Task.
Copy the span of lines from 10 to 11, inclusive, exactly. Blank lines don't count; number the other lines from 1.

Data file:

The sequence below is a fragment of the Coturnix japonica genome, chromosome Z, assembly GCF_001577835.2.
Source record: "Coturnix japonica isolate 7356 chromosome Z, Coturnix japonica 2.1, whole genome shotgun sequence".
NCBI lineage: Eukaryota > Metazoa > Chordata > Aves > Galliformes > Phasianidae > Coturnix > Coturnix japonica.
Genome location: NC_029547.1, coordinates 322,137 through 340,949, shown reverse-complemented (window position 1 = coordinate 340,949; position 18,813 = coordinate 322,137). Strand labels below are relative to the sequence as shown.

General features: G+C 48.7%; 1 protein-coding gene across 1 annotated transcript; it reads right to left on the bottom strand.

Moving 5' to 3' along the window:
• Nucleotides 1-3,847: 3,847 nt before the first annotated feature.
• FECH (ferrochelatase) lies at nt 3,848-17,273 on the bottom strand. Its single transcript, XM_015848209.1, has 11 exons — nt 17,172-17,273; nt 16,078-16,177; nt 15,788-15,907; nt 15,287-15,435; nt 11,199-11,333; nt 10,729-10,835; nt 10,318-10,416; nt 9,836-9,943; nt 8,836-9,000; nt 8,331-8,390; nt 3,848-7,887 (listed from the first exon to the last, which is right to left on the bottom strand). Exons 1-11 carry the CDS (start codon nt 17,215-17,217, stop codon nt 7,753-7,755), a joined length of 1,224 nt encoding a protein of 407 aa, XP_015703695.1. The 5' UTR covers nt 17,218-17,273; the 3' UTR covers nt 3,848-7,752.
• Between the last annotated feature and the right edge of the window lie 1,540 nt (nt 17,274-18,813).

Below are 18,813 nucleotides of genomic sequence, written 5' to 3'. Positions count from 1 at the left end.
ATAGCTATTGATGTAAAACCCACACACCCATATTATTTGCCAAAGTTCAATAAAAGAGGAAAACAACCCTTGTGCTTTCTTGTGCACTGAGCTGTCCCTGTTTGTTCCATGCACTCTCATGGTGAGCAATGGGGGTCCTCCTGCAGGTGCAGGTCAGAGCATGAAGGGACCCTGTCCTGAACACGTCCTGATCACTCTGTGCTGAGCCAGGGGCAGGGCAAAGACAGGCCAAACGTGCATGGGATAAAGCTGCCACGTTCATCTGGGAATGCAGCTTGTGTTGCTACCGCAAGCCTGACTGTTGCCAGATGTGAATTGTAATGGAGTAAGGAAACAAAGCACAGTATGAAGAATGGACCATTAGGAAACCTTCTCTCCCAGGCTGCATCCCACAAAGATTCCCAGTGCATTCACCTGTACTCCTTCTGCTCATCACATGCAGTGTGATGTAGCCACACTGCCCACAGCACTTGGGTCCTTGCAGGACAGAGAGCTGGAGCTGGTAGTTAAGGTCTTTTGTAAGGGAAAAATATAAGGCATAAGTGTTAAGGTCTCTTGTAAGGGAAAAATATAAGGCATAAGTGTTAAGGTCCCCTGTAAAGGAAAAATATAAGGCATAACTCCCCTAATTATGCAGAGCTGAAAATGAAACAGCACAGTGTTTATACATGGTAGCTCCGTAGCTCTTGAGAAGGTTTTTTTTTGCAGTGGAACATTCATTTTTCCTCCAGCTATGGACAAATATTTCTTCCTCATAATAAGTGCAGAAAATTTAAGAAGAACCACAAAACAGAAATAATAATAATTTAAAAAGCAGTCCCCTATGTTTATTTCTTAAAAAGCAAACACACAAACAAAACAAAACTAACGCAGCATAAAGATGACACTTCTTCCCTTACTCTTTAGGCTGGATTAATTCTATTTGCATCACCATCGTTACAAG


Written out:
Below are 18,813 nucleotides of genomic sequence, written 5' to 3'. Positions count from 1 at the left end.
ATAGCTATTGATGTAAAACCCACACACCCATATTATTTGCCAAAGTTCAATAAAAGAGGAAAACAACCCTTGTGCTTTCTTGTGCACTGAGCTGTCCCTGTTTGTTCCATGCACTCTCATGGTGAGCAATGGGGGTCCTCCTGCAGGTGCAGGTCAGAGCATGAAGGGACCCTGTCCTGAACACGTCCTGATCACTCTGTGCTGAGCCAGGGGCAGGGCAAAGACAGGCCAAACGTGCATGGGATAAAGCTGCCACGTTCATCTGGGAATGCAGCTTGTGTTGCTACCGCAAGCCTGACTGTTGCCAGATGTGAATTGTAATGGAGTAAGGAAACAAAGCACAGTATGAAGAATGGACCATTAGGAAACCTTCTCTCCCAGGCTGCATCCCACAAAGATTCCCAGTGCATTCACCTGTACTCCTTCTGCTCATCACATGCAGTGTGATGTAGCCACACTGCCCACAGCACTTGGGTCCTTGCAGGACAGAGAGCTGGAGCTGGTAGTTAAGGTCTTTTGTAAGGGAAAAATATAAGGCATAAGTGTTAAGGTCTCTTGTAAGGGAAAAATATAAGGCATAAGTGTTAAGGTCCCCTGTAAAGGAAAAATATAAGGCATAACTCCCCTAATTATGCAGAGCTGAAAATGAAACAGCACAGTGTTTATACATGGTAGCTCCGTAGCTCTTGAGAAGGTTTTTTTTTGCAGTGGAACATTCATTTTTCCTCCAGCTATGGACAAATATTTCTTCCTCATAATAAGTGCAGAAAATTTAAGAAGAACCACAAAACAGAAATAATAATAATTTAAAAAGCAGTCCCCTATGTTTATTTCTTAAAAAGCAAACACACAAACAAAACAAAACTAACGCAGCATAAAGATGACACTTCTTCCCTTACTCTTTAGGCTGGATTAATTCTATTTGCATCACCATCGTTACAAG